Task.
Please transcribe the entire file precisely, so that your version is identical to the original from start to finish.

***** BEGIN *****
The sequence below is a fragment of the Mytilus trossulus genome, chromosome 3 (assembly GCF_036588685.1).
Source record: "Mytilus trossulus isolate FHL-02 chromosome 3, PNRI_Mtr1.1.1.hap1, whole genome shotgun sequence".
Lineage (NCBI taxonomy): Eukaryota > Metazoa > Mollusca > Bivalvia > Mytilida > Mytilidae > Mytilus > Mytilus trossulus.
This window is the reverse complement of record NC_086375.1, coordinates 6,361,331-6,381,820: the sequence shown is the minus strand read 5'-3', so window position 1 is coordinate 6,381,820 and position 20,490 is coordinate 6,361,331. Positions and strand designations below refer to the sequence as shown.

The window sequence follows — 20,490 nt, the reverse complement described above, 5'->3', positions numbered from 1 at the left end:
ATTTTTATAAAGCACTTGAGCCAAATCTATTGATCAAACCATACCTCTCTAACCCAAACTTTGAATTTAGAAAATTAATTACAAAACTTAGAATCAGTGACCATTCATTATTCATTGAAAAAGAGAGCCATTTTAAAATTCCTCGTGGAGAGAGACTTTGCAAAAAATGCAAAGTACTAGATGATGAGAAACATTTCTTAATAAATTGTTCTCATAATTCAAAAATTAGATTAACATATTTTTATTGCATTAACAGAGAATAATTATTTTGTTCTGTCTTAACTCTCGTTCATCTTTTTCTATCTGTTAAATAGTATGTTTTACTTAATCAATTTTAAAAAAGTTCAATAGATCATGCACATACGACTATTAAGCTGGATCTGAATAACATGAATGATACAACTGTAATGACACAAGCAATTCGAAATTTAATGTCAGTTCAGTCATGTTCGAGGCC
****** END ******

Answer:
The sequence below is a fragment of the Mytilus trossulus genome, chromosome 3 (assembly GCF_036588685.1).
Source record: "Mytilus trossulus isolate FHL-02 chromosome 3, PNRI_Mtr1.1.1.hap1, whole genome shotgun sequence".
Lineage (NCBI taxonomy): Eukaryota > Metazoa > Mollusca > Bivalvia > Mytilida > Mytilidae > Mytilus > Mytilus trossulus.
This window is the reverse complement of record NC_086375.1, coordinates 6,361,331-6,381,820: the sequence shown is the minus strand read 5'-3', so window position 1 is coordinate 6,381,820 and position 20,490 is coordinate 6,361,331. Positions and strand designations below refer to the sequence as shown.

The window sequence follows — 20,490 nt, the reverse complement described above, 5'->3', positions numbered from 1 at the left end:
ATTTTTATAAAGCACTTGAGCCAAATCTATTGATCAAACCATACCTCTCTAACCCAAACTTTGAATTTAGAAAATTAATTACAAAACTTAGAATCAGTGACCATTCATTATTCATTGAAAAAGAGAGCCATTTTAAAATTCCTCGTGGAGAGAGACTTTGCAAAAAATGCAAAGTACTAGATGATGAGAAACATTTCTTAATAAATTGTTCTCATAATTCAAAAATTAGATTAACATATTTTTATTGCATTAACAGAGAATAATTATTTTGTTCTGTCTTAACTCTCGTTCATCTTTTTCTATCTGTTAAATAGTATGTTTTACTTAATCAATTTTAAAAAAGTTCAATAGATCATGCACATACGACTATTAAGCTGGATCTGAATAACATGAATGATACAACTGTAATGACACAAGCAATTCGAAATTTAATGTCAGTTCAGTCATGTTCGAGGCC